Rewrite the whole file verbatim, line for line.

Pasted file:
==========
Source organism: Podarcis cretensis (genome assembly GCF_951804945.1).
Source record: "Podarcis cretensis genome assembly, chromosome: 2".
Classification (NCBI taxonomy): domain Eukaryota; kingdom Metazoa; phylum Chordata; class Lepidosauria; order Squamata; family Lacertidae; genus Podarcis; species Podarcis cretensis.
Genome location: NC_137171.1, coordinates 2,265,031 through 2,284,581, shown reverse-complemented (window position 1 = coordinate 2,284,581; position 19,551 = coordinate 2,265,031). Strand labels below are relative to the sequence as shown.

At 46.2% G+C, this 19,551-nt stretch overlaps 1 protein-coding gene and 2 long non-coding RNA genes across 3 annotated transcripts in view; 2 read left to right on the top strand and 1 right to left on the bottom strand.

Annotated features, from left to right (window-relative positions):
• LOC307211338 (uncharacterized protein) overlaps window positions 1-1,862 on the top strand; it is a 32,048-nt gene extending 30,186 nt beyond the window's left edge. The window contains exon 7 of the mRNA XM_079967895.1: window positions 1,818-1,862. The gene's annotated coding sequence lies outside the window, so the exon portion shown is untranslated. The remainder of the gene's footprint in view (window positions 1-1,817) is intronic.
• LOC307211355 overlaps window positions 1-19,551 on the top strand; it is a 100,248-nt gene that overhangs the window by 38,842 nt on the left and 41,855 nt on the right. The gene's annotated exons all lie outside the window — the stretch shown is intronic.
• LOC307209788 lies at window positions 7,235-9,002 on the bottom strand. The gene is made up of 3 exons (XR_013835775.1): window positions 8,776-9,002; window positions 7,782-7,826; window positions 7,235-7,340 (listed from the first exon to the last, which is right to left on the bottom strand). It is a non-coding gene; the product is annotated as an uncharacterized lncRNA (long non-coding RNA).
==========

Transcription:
Source organism: Podarcis cretensis (genome assembly GCF_951804945.1).
Source record: "Podarcis cretensis genome assembly, chromosome: 2".
Classification (NCBI taxonomy): domain Eukaryota; kingdom Metazoa; phylum Chordata; class Lepidosauria; order Squamata; family Lacertidae; genus Podarcis; species Podarcis cretensis.
Genome location: NC_137171.1, coordinates 2,265,031 through 2,284,581, shown reverse-complemented (window position 1 = coordinate 2,284,581; position 19,551 = coordinate 2,265,031). Strand labels below are relative to the sequence as shown.

At 46.2% G+C, this 19,551-nt stretch overlaps 1 protein-coding gene and 2 long non-coding RNA genes across 3 annotated transcripts in view; 2 read left to right on the top strand and 1 right to left on the bottom strand.

Annotated features, from left to right (window-relative positions):
• LOC307211338 (uncharacterized protein) overlaps window positions 1-1,862 on the top strand; it is a 32,048-nt gene extending 30,186 nt beyond the window's left edge. The window contains exon 7 of the mRNA XM_079967895.1: window positions 1,818-1,862. The gene's annotated coding sequence lies outside the window, so the exon portion shown is untranslated. The remainder of the gene's footprint in view (window positions 1-1,817) is intronic.
• LOC307211355 overlaps window positions 1-19,551 on the top strand; it is a 100,248-nt gene that overhangs the window by 38,842 nt on the left and 41,855 nt on the right. The gene's annotated exons all lie outside the window — the stretch shown is intronic.
• LOC307209788 lies at window positions 7,235-9,002 on the bottom strand. The gene is made up of 3 exons (XR_013835775.1): window positions 8,776-9,002; window positions 7,782-7,826; window positions 7,235-7,340 (listed from the first exon to the last, which is right to left on the bottom strand). It is a non-coding gene; the product is annotated as an uncharacterized lncRNA (long non-coding RNA).